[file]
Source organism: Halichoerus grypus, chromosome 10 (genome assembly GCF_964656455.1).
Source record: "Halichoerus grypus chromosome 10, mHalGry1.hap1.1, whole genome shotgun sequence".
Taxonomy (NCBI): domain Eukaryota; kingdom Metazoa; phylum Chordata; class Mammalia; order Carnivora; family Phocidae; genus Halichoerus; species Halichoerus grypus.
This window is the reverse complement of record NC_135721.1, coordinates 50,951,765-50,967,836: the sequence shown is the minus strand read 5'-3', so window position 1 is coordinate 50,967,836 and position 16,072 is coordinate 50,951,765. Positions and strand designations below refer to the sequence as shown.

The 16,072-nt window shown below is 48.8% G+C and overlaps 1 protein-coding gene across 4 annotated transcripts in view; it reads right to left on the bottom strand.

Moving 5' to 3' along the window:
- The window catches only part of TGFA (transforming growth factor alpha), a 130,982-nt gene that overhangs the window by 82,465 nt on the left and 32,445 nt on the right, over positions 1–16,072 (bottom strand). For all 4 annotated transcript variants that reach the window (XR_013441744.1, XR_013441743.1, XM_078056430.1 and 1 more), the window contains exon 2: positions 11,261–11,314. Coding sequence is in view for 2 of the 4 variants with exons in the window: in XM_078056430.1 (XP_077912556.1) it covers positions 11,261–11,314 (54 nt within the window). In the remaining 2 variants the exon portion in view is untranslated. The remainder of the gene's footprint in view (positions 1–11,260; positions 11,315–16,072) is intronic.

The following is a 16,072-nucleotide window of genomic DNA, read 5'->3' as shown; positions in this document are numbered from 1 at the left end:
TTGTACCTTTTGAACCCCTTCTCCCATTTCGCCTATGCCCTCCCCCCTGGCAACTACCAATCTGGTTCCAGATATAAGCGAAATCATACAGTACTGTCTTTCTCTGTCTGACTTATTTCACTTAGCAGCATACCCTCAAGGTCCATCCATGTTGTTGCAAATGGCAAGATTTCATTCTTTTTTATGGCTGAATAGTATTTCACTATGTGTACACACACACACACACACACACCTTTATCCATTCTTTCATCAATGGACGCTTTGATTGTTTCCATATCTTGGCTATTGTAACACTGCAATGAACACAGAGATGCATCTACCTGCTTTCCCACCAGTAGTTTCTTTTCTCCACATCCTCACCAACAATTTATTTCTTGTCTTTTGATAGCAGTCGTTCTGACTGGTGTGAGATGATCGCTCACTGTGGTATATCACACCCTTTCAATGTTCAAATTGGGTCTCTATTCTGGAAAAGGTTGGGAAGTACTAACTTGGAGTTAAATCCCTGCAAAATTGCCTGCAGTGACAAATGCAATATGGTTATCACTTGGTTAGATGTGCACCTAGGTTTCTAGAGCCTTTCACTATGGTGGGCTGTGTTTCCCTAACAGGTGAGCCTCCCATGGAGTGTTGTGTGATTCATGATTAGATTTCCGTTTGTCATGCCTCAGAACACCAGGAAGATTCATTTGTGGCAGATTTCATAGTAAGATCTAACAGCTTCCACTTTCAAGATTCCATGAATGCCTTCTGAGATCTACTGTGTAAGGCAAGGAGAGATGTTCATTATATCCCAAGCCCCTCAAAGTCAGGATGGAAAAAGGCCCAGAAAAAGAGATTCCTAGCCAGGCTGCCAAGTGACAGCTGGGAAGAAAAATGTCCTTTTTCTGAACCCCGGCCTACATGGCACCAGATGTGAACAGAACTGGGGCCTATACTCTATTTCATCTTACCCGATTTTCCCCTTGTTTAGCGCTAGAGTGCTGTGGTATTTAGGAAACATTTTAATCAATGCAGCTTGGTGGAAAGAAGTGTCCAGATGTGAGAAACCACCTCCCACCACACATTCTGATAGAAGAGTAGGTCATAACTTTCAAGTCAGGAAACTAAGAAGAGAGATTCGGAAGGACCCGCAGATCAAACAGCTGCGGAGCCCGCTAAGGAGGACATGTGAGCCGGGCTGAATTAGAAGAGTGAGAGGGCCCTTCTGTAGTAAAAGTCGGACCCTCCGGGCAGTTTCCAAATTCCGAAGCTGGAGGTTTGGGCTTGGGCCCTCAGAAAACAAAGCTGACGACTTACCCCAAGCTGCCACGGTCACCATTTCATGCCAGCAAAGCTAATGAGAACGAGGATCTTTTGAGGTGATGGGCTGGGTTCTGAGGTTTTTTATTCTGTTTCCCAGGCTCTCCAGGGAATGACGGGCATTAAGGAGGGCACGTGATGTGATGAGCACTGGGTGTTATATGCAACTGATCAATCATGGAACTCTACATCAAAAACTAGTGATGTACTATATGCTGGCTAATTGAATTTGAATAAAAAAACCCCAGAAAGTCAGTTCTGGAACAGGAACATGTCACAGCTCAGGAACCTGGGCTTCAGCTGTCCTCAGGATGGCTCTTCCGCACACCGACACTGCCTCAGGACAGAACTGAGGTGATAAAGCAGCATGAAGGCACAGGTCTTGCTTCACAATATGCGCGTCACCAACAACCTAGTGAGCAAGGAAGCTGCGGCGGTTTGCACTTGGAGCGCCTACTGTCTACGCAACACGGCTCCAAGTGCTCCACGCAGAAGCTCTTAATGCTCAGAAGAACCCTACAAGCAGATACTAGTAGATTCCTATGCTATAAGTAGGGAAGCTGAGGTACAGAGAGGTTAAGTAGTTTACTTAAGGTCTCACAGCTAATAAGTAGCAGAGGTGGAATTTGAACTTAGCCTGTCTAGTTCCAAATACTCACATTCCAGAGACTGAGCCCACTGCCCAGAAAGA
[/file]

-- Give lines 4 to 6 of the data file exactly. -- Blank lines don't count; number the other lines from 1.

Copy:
This window is the reverse complement of record NC_135721.1, coordinates 50,951,765-50,967,836: the sequence shown is the minus strand read 5'-3', so window position 1 is coordinate 50,967,836 and position 16,072 is coordinate 50,951,765. Positions and strand designations below refer to the sequence as shown.

The 16,072-nt window shown below is 48.8% G+C and overlaps 1 protein-coding gene across 4 annotated transcripts in view; it reads right to left on the bottom strand.

Moving 5' to 3' along the window: